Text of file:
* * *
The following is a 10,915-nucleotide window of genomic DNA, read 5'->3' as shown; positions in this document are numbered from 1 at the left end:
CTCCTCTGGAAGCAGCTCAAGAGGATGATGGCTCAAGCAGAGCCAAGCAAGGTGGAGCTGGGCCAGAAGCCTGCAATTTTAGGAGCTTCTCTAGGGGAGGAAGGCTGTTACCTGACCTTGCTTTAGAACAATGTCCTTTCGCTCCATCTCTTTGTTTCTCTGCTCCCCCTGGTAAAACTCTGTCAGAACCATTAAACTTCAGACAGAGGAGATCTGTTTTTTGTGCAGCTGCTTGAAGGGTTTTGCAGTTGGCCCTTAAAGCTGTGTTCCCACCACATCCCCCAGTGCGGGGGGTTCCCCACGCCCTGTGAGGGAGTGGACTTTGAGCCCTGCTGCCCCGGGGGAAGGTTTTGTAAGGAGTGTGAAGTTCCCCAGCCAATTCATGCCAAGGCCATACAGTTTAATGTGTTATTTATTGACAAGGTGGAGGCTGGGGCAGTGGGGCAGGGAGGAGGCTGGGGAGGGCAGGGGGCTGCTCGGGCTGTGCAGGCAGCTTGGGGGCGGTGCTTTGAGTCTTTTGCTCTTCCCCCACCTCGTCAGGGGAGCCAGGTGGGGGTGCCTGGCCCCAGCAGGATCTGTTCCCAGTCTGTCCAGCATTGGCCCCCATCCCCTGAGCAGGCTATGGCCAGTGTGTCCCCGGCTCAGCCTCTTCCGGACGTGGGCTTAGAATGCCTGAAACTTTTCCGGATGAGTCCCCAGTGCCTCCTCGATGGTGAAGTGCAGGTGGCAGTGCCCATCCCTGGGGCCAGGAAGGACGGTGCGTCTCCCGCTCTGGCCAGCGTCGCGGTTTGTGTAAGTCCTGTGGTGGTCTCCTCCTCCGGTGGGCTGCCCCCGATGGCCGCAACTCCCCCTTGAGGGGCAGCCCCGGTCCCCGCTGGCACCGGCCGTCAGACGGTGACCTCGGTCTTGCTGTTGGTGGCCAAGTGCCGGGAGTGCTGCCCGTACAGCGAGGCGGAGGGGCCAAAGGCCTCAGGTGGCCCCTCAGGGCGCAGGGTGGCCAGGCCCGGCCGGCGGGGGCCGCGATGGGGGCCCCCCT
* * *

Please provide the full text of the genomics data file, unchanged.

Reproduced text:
The following is a 10,915-nucleotide window of genomic DNA, read 5'->3' as shown; positions in this document are numbered from 1 at the left end:
CTCCTCTGGAAGCAGCTCAAGAGGATGATGGCTCAAGCAGAGCCAAGCAAGGTGGAGCTGGGCCAGAAGCCTGCAATTTTAGGAGCTTCTCTAGGGGAGGAAGGCTGTTACCTGACCTTGCTTTAGAACAATGTCCTTTCGCTCCATCTCTTTGTTTCTCTGCTCCCCCTGGTAAAACTCTGTCAGAACCATTAAACTTCAGACAGAGGAGATCTGTTTTTTGTGCAGCTGCTTGAAGGGTTTTGCAGTTGGCCCTTAAAGCTGTGTTCCCACCACATCCCCCAGTGCGGGGGGTTCCCCACGCCCTGTGAGGGAGTGGACTTTGAGCCCTGCTGCCCCGGGGGAAGGTTTTGTAAGGAGTGTGAAGTTCCCCAGCCAATTCATGCCAAGGCCATACAGTTTAATGTGTTATTTATTGACAAGGTGGAGGCTGGGGCAGTGGGGCAGGGAGGAGGCTGGGGAGGGCAGGGGGCTGCTCGGGCTGTGCAGGCAGCTTGGGGGCGGTGCTTTGAGTCTTTTGCTCTTCCCCCACCTCGTCAGGGGAGCCAGGTGGGGGTGCCTGGCCCCAGCAGGATCTGTTCCCAGTCTGTCCAGCATTGGCCCCCATCCCCTGAGCAGGCTATGGCCAGTGTGTCCCCGGCTCAGCCTCTTCCGGACGTGGGCTTAGAATGCCTGAAACTTTTCCGGATGAGTCCCCAGTGCCTCCTCGATGGTGAAGTGCAGGTGGCAGTGCCCATCCCTGGGGCCAGGAAGGACGGTGCGTCTCCCGCTCTGGCCAGCGTCGCGGTTTGTGTAAGTCCTGTGGTGGTCTCCTCCTCCGGTGGGCTGCCCCCGATGGCCGCAACTCCCCCTTGAGGGGCAGCCCCGGTCCCCGCTGGCACCGGCCGTCAGACGGTGACCTCGGTCTTGCTGTTGGTGGCCAAGTGCCGGGAGTGCTGCCCGTACAGCGAGGCGGAGGGGCCAAAGGCCTCAGGTGGCCCCTCAGGGCGCAGGGTGGCCAGGCCCGGCCGGCGGGGGCCGCGATGGGGGCCCCCCT